Thursday, January 12, 2012

Even a Little Learning…

Even a little learning teaches that human nature is always in trouble. Drinking deeper confirms it. A good example comes in today’s post on Laudator Temporis Acti (link); it is delightfully titled—but it could’ve been titled “So What Else Has Changed.”

Some stray thoughts that rose, reading that. Note the language. Rose. Not progressed. In our times, though ever more hesitantly, we believe in progress. That belief contradicts what plainly lies in front of us. Progress is either personal, creative or it’s just as vanishing as everything else. Ocean waves don’t progress, they just rise and fall; tides ebb or flow.

Those with little learning, like me, don’t know where the Pierian spring is located. Irritated, I looked it up. Turns out that a portion of Greek Thessaly was called Pieria (link). In that region is Mount Pierus. The Greeks though that the Muses lived there. Being a mount it had at least one spring.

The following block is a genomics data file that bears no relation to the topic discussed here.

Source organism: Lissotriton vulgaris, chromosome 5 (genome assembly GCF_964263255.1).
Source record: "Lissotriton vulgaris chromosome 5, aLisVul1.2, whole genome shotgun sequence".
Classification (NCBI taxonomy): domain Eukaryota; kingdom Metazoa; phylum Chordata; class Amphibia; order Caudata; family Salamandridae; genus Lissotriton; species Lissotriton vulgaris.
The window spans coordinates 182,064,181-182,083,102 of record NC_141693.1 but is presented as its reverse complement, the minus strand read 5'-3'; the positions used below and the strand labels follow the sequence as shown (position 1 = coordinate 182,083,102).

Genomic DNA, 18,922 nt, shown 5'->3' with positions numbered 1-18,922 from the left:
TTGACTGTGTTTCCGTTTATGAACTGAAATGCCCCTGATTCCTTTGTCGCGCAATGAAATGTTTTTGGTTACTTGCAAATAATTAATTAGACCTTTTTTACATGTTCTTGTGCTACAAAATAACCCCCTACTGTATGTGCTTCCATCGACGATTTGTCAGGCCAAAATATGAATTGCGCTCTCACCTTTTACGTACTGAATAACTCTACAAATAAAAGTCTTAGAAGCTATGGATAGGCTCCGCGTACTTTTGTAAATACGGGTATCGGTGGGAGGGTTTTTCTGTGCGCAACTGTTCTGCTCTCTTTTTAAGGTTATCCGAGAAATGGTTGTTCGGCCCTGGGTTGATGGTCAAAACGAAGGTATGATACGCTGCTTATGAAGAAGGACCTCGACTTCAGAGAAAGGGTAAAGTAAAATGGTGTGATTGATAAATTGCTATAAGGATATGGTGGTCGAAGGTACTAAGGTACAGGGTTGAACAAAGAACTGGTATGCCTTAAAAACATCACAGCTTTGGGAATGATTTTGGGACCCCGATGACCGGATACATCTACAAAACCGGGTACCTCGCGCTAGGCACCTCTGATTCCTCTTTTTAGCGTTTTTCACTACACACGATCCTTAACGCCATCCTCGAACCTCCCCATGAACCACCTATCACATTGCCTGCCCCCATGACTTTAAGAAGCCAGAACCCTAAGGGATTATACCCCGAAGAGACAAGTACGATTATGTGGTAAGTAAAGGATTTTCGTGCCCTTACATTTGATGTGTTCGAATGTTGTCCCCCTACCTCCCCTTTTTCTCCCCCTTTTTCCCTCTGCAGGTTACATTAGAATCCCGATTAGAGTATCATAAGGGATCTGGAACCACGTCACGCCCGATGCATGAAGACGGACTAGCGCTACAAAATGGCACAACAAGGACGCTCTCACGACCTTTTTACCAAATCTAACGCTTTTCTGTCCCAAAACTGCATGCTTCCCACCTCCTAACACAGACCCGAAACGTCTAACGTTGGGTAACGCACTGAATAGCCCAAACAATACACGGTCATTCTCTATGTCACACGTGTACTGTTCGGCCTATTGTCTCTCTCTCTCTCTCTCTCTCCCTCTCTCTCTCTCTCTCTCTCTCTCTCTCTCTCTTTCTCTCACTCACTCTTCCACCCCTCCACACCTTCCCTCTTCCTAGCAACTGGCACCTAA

The phrases comes from Alexander Pope poem, An Essay on Criticism. Scholars have traced it back to Petronius’ Satyricon. Here is the verse in J.M. Mitchell’s translation.

I LOSE MY WAY
But whether he’s nursed ‘neath the fortress grim of the armed Tritonian maid,
Or a Spartan settlement nurtured him, or the home where the Sirens played;
His boyhood’s years he must give to song, and quaff the Maeonian spring
With a generous heart; he must hurry along, just giving his steeds their fling,
With Socrates’ pupils, and unafraid, he must learn from Demosthenes
To wield the orator’s giant blade; and — when he has learned all these —
Then let the poets of Roman race throng round, and, their old Greek dress
But lately shed, in native grace, lend him their own loveliness.
Let the page have done with the dusty Court, let Fortune go her own way;
Let the theme be banquets and fields hard fought, told bravely in warrior lay;
Let Cicero’s thunders try thy soul; be these thy strengthening.
So in full flood high thoughts shall swell from the true Pierian spring.

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